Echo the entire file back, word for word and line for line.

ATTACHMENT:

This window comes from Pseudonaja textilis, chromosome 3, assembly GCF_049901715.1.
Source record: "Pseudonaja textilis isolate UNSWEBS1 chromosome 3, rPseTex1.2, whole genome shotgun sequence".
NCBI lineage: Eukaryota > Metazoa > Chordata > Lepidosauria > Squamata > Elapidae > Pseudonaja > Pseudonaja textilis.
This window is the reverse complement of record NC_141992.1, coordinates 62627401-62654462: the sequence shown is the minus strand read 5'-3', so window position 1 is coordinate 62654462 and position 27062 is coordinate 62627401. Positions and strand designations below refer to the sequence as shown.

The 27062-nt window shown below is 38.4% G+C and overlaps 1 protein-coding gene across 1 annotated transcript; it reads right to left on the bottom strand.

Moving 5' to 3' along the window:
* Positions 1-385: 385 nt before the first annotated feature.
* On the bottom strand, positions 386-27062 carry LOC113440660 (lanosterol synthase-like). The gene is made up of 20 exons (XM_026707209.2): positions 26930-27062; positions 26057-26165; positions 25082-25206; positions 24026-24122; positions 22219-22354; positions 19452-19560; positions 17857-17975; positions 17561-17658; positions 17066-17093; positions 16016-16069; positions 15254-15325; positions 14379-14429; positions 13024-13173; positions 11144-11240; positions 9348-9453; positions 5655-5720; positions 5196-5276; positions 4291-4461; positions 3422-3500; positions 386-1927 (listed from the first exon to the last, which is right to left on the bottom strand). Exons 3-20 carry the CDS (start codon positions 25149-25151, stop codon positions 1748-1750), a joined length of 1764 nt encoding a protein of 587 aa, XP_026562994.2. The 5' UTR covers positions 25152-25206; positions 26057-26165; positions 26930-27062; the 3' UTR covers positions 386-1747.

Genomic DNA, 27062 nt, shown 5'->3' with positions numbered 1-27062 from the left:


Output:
This window comes from Pseudonaja textilis, chromosome 3, assembly GCF_049901715.1.
Source record: "Pseudonaja textilis isolate UNSWEBS1 chromosome 3, rPseTex1.2, whole genome shotgun sequence".
NCBI lineage: Eukaryota > Metazoa > Chordata > Lepidosauria > Squamata > Elapidae > Pseudonaja > Pseudonaja textilis.
This window is the reverse complement of record NC_141992.1, coordinates 62627401-62654462: the sequence shown is the minus strand read 5'-3', so window position 1 is coordinate 62654462 and position 27062 is coordinate 62627401. Positions and strand designations below refer to the sequence as shown.

The 27062-nt window shown below is 38.4% G+C and overlaps 1 protein-coding gene across 1 annotated transcript; it reads right to left on the bottom strand.

Moving 5' to 3' along the window:
* Positions 1-385: 385 nt before the first annotated feature.
* On the bottom strand, positions 386-27062 carry LOC113440660 (lanosterol synthase-like). The gene is made up of 20 exons (XM_026707209.2): positions 26930-27062; positions 26057-26165; positions 25082-25206; positions 24026-24122; positions 22219-22354; positions 19452-19560; positions 17857-17975; positions 17561-17658; positions 17066-17093; positions 16016-16069; positions 15254-15325; positions 14379-14429; positions 13024-13173; positions 11144-11240; positions 9348-9453; positions 5655-5720; positions 5196-5276; positions 4291-4461; positions 3422-3500; positions 386-1927 (listed from the first exon to the last, which is right to left on the bottom strand). Exons 3-20 carry the CDS (start codon positions 25149-25151, stop codon positions 1748-1750), a joined length of 1764 nt encoding a protein of 587 aa, XP_026562994.2. The 5' UTR covers positions 25152-25206; positions 26057-26165; positions 26930-27062; the 3' UTR covers positions 386-1747.

Genomic DNA, 27062 nt, shown 5'->3' with positions numbered 1-27062 from the left: